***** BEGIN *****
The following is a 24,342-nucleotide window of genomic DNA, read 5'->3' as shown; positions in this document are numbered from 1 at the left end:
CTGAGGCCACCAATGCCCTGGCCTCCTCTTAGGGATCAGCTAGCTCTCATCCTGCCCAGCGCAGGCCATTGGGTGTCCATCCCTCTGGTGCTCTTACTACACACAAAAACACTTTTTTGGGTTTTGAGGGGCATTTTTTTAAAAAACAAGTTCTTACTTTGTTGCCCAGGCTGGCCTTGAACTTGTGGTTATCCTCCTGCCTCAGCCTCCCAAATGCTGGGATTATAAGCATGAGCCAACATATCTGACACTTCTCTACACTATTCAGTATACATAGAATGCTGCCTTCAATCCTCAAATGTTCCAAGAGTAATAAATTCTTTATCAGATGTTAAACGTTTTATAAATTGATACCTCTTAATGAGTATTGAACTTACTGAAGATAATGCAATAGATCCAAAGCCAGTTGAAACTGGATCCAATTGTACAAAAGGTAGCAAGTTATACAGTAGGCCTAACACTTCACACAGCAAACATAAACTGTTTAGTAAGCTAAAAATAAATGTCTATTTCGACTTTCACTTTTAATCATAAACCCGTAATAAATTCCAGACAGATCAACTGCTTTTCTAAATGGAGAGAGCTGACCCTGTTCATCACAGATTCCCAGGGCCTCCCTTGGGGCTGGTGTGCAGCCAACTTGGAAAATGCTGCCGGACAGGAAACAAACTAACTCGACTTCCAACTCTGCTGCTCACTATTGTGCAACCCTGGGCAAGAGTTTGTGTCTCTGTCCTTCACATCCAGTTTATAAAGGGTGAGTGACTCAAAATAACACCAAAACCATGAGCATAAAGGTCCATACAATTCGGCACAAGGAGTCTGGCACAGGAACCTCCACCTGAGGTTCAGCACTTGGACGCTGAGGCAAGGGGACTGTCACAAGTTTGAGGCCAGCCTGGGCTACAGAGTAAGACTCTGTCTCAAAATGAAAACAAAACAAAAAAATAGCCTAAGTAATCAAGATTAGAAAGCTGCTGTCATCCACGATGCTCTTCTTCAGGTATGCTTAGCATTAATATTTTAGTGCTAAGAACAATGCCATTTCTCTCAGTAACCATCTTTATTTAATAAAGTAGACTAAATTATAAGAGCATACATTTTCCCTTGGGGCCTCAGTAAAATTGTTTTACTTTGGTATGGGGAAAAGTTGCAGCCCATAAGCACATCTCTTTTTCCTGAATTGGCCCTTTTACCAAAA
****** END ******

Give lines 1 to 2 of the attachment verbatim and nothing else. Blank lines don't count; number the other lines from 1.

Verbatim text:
The following is a 24,342-nucleotide window of genomic DNA, read 5'->3' as shown; positions in this document are numbered from 1 at the left end:
CTGAGGCCACCAATGCCCTGGCCTCCTCTTAGGGATCAGCTAGCTCTCATCCTGCCCAGCGCAGGCCATTGGGTGTCCATCCCTCTGGTGCTCTTACTACACACAAAAACACTTTTTTGGGTTTTGAGGGGCATTTTTTTAAAAAACAAGTTCTTACTTTGTTGCCCAGGCTGGCCTTGAACTTGTGGTTATCCTCCTGCCTCAGCCTCCCAAATGCTGGGATTATAAGCATGAGCCAACATATCTGACACTTCTCTACACTATTCAGTATACATAGAATGCTGCCTTCAATCCTCAAATGTTCCAAGAGTAATAAATTCTTTATCAGATGTTAAACGTTTTATAAATTGATACCTCTTAATGAGTATTGAACTTACTGAAGATAATGCAATAGATCCAAAGCCAGTTGAAACTGGATCCAATTGTACAAAAGGTAGCAAGTTATACAGTAGGCCTAACACTTCACACAGCAAACATAAACTGTTTAGTAAGCTAAAAATAAATGTCTATTTCGACTTTCACTTTTAATCATAAACCCGTAATAAATTCCAGACAGATCAACTGCTTTTCTAAATGGAGAGAGCTGACCCTGTTCATCACAGATTCCCAGGGCCTCCCTTGGGGCTGGTGTGCAGCCAACTTGGAAAATGCTGCCGGACAGGAAACAAACTAACTCGACTTCCAACTCTGCTGCTCACTATTGTGCAACCCTGGGCAAGAGTTTGTGTCTCTGTCCTTCACATCCAGTTTATAAAGGGTGAGTGACTCAAAATAACACCAAAACCATGAGCATAAAGGTCCATACAATTCGGCACAAGGAGTCTGGCACAGGAACCTCCACCTGAGGTTCAGCACTTGGACGCTGAGGCAAGGGGACTGTCACAAGTTTGAGGCCAGCCTGGGCTACAGAGTAAGACTCTGTCTCAAAATGAAAACAAAACAAAAAAATAGCCTAAGTAATCAAGATTAGAAAGCTGCTGTCATCCACGATGCTCTTCTTCAGGTATGCTTAGCATTAATATTTTAGTGCTAAGAACAATGCCATTTCTCTCAGTAACCATCTTTATTTAATAAAGTAGACTAAATTATAAGAGCATACATTTTCCCTTGGGGCCTCAGTAAAATTGTTTTACTTTGGTATGGGGAAAAGTTGCAGCCCATAAGCACATCTCTTTTTCCTGAATTGGCCCTTTTACCAAAA